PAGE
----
amw (amw) wrote,

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let me school you young'uns

While i am drunk, again, let me tell you a story about how i got to learn about the Kosmik Kommando. When i was a little teenage hacker brat, my mom bought a modem. She bought it so she could dial into her work, and i guess perhaps there was some educational value in having us dial into the internet at home!? I am not entirely sure how it happened, but (of course) i ended up spending a lot more time on BBSes than i did on the internet. Because, you know, BBSes had techno music and people who spoke Dutch. The internet only had a bunch of Americans on newsgroups talking about Nine Inch Nails and Mortal Kombat. (Cc: jenndolari)

Anywho, i got deep into the BBS scene. The first month my mom was shocked because i had been dialing BBSes all over Europe and had racked up a phone bill in the three digits. I pretended i had no idea how it got so high, that perhaps it was just (local) internet dial-up. I started to learn how long i could do a long distance phonecall and not have my mom notice the epic phone bills. I am not sure she ever realized that i hardly used the internet and mostly spent time on BBSes.

One of the BBSes i dialed into was ironically in the town where my mom grew up, albeit the other side of Holland. I made friends with a sysop there, who was an exceptional marketing personality. He was also head of a fairly well-distributed music group. If you know what demo groups there, then music groups were the same, except they only did mods. If you don't know what demo groups or mods are, then imagine an online record label that only shared music with teenagers, run by a teenage A&R person, who amassed a crew of teenage hackers who weren't smart enough to hack like the big boys but could write music better than any of 'em. Yeah, we were the anti-establishment underground punx of techno music who were too young to buy synthesizers but too nerdy to run away from home and steal them.

Some of us became legit electronic music superstars, yanno.

Anyway, most of us just sat around being white, pimply, techno-loving nerds typing messages to each other over the phone lines. I mean, that sounds entirely normal in 2016, but in 1996 (in Europe) i can assure you it was only the nerdiest of the nerds doing this stuff.

The point is. My exposure to this nerdgasm that was the BBS scene, and the demo scene, and the mod (music) scene... it changed everything for me. I was already getting into techno in my personal life - that had started in 1993 when i bought the soundtrack to Dune, the computer game - but through the local BBS scene my tastes developed significantly. My third CD (after the Dune soundtrack and a Deep Purple compilation (hi dad!)) was the deep trance-y eurodance of Captain Hollywood Project, and it got more and more electronic and underground from there. Usenet brought a few international recommendations like NIN and Orbital and all the IDM artists that the English and Aussies raved about, but the European BBS scene gave me happy hardcore and techno and acid and trance that the rest of the world was still years behind on.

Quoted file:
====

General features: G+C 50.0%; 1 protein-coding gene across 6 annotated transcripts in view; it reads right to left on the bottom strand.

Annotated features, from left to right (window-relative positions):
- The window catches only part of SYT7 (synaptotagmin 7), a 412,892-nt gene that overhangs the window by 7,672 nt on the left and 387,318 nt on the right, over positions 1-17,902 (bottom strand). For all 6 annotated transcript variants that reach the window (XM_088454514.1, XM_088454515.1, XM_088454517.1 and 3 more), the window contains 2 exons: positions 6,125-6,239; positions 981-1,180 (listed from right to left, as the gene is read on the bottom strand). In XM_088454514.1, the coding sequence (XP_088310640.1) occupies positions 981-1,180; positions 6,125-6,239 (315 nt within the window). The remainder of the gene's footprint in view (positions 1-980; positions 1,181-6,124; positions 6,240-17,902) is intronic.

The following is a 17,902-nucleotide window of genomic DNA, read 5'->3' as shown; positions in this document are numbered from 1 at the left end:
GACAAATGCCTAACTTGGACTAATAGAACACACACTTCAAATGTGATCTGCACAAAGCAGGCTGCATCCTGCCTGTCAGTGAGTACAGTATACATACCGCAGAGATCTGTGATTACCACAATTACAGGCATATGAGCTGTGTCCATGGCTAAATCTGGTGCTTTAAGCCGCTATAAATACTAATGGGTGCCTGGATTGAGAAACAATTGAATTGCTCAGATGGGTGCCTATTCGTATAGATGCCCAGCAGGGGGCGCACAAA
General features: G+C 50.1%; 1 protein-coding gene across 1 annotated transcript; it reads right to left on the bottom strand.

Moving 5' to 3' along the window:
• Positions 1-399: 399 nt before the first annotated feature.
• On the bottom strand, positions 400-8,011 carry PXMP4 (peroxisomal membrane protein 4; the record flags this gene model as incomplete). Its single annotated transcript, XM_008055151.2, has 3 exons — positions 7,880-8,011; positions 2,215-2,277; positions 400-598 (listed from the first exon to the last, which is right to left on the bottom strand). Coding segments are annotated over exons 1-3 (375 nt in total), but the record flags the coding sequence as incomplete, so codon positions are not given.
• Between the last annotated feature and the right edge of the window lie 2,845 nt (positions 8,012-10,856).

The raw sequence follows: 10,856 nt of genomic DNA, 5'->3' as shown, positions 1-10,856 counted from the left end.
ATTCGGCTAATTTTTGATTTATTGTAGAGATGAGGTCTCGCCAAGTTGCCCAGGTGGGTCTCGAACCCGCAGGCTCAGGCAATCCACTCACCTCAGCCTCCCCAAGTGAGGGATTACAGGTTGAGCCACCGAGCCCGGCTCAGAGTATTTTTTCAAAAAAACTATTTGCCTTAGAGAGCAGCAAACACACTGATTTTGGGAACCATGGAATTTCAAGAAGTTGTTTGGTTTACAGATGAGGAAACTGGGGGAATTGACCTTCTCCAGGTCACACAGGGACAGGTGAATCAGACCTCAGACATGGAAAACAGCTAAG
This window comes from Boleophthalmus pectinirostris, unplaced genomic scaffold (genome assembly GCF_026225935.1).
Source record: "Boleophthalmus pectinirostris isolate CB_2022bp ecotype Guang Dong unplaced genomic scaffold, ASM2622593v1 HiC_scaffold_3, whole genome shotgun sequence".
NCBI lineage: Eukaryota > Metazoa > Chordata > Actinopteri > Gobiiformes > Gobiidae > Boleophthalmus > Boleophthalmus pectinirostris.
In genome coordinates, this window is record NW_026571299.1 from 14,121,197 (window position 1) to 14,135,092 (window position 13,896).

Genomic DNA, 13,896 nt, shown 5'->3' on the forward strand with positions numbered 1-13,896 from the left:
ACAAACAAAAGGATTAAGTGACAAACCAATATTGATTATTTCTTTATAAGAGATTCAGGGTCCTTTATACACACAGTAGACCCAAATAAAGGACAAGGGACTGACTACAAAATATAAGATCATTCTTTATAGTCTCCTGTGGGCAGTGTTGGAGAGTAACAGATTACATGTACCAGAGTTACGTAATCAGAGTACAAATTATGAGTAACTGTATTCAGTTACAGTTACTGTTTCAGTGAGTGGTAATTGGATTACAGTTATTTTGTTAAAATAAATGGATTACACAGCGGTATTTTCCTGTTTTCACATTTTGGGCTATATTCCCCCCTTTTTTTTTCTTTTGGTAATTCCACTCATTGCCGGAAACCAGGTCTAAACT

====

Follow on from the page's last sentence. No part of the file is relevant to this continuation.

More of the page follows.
Did I mention the first raves I went to were with BBS people? They were durty, durty, underground, ear-bleedingly hardcore acid techno bunker raves that the kids today idolize.

One day, the aforementioned mom-town sysop sent me a CD in the mail. Because back then we freely published our home addresses all over usenet, FTP and the BBS networks. It was a tight-knit community of nerds. We trusted one another. The CD was Kosmik Kommando - Freaquenseize. He said that he didn't really like it - he was more of a happy hardcore fan - and that i, having established my name as an acid musician, would probably appreciate it more. I did. I really did. I mean, it's a double CD, and there are a lot of awful tracks on there. In one of my "purge the world" moments i sold it. But i bought it back very quickly, because i realized how important certain songs were. Quondam. Photogenic. Milieu. Lost Horizon. Those very melodic and musical takes on acid music had a massive impact on how i wrote my music, for years and years afterwards. And now they are some of my most favorite tunes of all time.

And what was the trigger? My mom bringing home a 28k8 modem from work? Listening to Scooter - Move Your Ass on MTV and realizing i needed to find out what that synthesizer was? The Dutch mod scene of the mid-90s? The usenet mod scene where i met a handful of other friends, one of whom i still have today? The specific sysop who sent me that fateful album? Something much earlier in the 80s that perhaps trained my brain to love synthesizers über alles? Tadao Kikumoto, who created the synthesizer that speaks to my soul? Mike Dred for being a god of acid line programming? I don't know. All i know is that i am thankful for this aligning of the stars, for this perfect sequence of events that caused me to realize just how beautiful the x0x series is, how sexy subtractive synthesis sounds and how much i love, love, love the TB-303.
Tags: i am durnk, looking back, making music, music, teh internets

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